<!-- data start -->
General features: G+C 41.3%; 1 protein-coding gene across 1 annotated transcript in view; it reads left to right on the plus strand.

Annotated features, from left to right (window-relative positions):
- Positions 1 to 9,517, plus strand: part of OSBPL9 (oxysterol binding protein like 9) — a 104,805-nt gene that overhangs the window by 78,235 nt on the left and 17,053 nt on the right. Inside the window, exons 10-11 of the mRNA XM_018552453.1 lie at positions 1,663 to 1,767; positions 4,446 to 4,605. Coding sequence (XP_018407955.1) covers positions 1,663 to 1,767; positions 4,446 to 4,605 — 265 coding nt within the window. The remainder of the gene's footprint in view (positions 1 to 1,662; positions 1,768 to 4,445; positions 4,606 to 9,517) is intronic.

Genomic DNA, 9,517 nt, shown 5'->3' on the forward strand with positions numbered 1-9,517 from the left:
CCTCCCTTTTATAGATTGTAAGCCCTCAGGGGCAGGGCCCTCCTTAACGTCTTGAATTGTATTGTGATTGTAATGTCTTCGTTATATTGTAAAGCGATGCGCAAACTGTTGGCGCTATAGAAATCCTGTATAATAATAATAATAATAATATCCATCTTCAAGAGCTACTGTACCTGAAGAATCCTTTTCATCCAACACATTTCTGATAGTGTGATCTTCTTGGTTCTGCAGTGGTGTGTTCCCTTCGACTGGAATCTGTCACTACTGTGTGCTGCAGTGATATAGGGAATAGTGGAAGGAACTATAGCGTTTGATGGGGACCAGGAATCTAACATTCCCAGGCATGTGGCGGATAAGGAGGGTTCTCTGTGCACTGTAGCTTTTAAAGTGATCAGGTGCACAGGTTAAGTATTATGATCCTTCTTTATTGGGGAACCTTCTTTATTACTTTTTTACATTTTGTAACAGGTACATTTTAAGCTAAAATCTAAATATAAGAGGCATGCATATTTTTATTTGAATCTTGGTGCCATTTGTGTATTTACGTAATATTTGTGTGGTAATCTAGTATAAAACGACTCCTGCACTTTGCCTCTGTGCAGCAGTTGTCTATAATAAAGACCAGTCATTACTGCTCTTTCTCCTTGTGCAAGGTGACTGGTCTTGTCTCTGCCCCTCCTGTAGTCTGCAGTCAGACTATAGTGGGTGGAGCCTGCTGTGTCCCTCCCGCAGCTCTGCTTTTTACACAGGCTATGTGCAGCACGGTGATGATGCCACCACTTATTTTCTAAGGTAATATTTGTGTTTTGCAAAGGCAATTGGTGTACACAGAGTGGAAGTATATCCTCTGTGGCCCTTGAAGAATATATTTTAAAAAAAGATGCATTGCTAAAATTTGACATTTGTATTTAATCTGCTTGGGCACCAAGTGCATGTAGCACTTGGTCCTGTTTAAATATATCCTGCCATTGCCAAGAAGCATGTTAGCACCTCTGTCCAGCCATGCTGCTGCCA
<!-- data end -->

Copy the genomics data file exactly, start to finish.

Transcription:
General features: G+C 41.3%; 1 protein-coding gene across 1 annotated transcript in view; it reads left to right on the plus strand.

Annotated features, from left to right (window-relative positions):
- Positions 1 to 9,517, plus strand: part of OSBPL9 (oxysterol binding protein like 9) — a 104,805-nt gene that overhangs the window by 78,235 nt on the left and 17,053 nt on the right. Inside the window, exons 10-11 of the mRNA XM_018552453.1 lie at positions 1,663 to 1,767; positions 4,446 to 4,605. Coding sequence (XP_018407955.1) covers positions 1,663 to 1,767; positions 4,446 to 4,605 — 265 coding nt within the window. The remainder of the gene's footprint in view (positions 1 to 1,662; positions 1,768 to 4,445; positions 4,606 to 9,517) is intronic.

Genomic DNA, 9,517 nt, shown 5'->3' on the forward strand with positions numbered 1-9,517 from the left:
CCTCCCTTTTATAGATTGTAAGCCCTCAGGGGCAGGGCCCTCCTTAACGTCTTGAATTGTATTGTGATTGTAATGTCTTCGTTATATTGTAAAGCGATGCGCAAACTGTTGGCGCTATAGAAATCCTGTATAATAATAATAATAATAATATCCATCTTCAAGAGCTACTGTACCTGAAGAATCCTTTTCATCCAACACATTTCTGATAGTGTGATCTTCTTGGTTCTGCAGTGGTGTGTTCCCTTCGACTGGAATCTGTCACTACTGTGTGCTGCAGTGATATAGGGAATAGTGGAAGGAACTATAGCGTTTGATGGGGACCAGGAATCTAACATTCCCAGGCATGTGGCGGATAAGGAGGGTTCTCTGTGCACTGTAGCTTTTAAAGTGATCAGGTGCACAGGTTAAGTATTATGATCCTTCTTTATTGGGGAACCTTCTTTATTACTTTTTTACATTTTGTAACAGGTACATTTTAAGCTAAAATCTAAATATAAGAGGCATGCATATTTTTATTTGAATCTTGGTGCCATTTGTGTATTTACGTAATATTTGTGTGGTAATCTAGTATAAAACGACTCCTGCACTTTGCCTCTGTGCAGCAGTTGTCTATAATAAAGACCAGTCATTACTGCTCTTTCTCCTTGTGCAAGGTGACTGGTCTTGTCTCTGCCCCTCCTGTAGTCTGCAGTCAGACTATAGTGGGTGGAGCCTGCTGTGTCCCTCCCGCAGCTCTGCTTTTTACACAGGCTATGTGCAGCACGGTGATGATGCCACCACTTATTTTCTAAGGTAATATTTGTGTTTTGCAAAGGCAATTGGTGTACACAGAGTGGAAGTATATCCTCTGTGGCCCTTGAAGAATATATTTTAAAAAAAGATGCATTGCTAAAATTTGACATTTGTATTTAATCTGCTTGGGCACCAAGTGCATGTAGCACTTGGTCCTGTTTAAATATATCCTGCCATTGCCAAGAAGCATGTTAGCACCTCTGTCCAGCCATGCTGCTGCCA